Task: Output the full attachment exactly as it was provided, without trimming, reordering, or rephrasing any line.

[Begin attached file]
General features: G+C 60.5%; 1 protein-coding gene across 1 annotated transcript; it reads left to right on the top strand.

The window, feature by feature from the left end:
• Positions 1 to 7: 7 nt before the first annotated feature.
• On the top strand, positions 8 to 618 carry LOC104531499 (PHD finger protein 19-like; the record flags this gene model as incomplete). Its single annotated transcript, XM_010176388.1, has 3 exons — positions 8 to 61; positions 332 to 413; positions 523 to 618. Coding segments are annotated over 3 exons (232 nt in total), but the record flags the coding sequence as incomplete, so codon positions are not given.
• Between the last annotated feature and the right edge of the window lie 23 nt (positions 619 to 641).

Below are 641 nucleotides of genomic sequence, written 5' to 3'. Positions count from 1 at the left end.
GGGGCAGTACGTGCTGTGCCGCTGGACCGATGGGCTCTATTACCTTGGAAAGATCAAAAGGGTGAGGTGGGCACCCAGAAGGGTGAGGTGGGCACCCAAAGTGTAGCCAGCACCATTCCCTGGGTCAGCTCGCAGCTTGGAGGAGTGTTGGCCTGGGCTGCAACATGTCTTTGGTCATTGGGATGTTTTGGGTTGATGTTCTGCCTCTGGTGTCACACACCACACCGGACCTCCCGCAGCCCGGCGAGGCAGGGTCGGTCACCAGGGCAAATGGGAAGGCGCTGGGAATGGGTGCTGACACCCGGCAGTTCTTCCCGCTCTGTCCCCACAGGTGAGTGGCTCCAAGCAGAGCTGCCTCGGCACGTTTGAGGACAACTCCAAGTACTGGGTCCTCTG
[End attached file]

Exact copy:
General features: G+C 60.5%; 1 protein-coding gene across 1 annotated transcript; it reads left to right on the top strand.

The window, feature by feature from the left end:
• Positions 1 to 7: 7 nt before the first annotated feature.
• On the top strand, positions 8 to 618 carry LOC104531499 (PHD finger protein 19-like; the record flags this gene model as incomplete). Its single annotated transcript, XM_010176388.1, has 3 exons — positions 8 to 61; positions 332 to 413; positions 523 to 618. Coding segments are annotated over 3 exons (232 nt in total), but the record flags the coding sequence as incomplete, so codon positions are not given.
• Between the last annotated feature and the right edge of the window lie 23 nt (positions 619 to 641).

Below are 641 nucleotides of genomic sequence, written 5' to 3'. Positions count from 1 at the left end.
GGGGCAGTACGTGCTGTGCCGCTGGACCGATGGGCTCTATTACCTTGGAAAGATCAAAAGGGTGAGGTGGGCACCCAGAAGGGTGAGGTGGGCACCCAAAGTGTAGCCAGCACCATTCCCTGGGTCAGCTCGCAGCTTGGAGGAGTGTTGGCCTGGGCTGCAACATGTCTTTGGTCATTGGGATGTTTTGGGTTGATGTTCTGCCTCTGGTGTCACACACCACACCGGACCTCCCGCAGCCCGGCGAGGCAGGGTCGGTCACCAGGGCAAATGGGAAGGCGCTGGGAATGGGTGCTGACACCCGGCAGTTCTTCCCGCTCTGTCCCCACAGGTGAGTGGCTCCAAGCAGAGCTGCCTCGGCACGTTTGAGGACAACTCCAAGTACTGGGTCCTCTG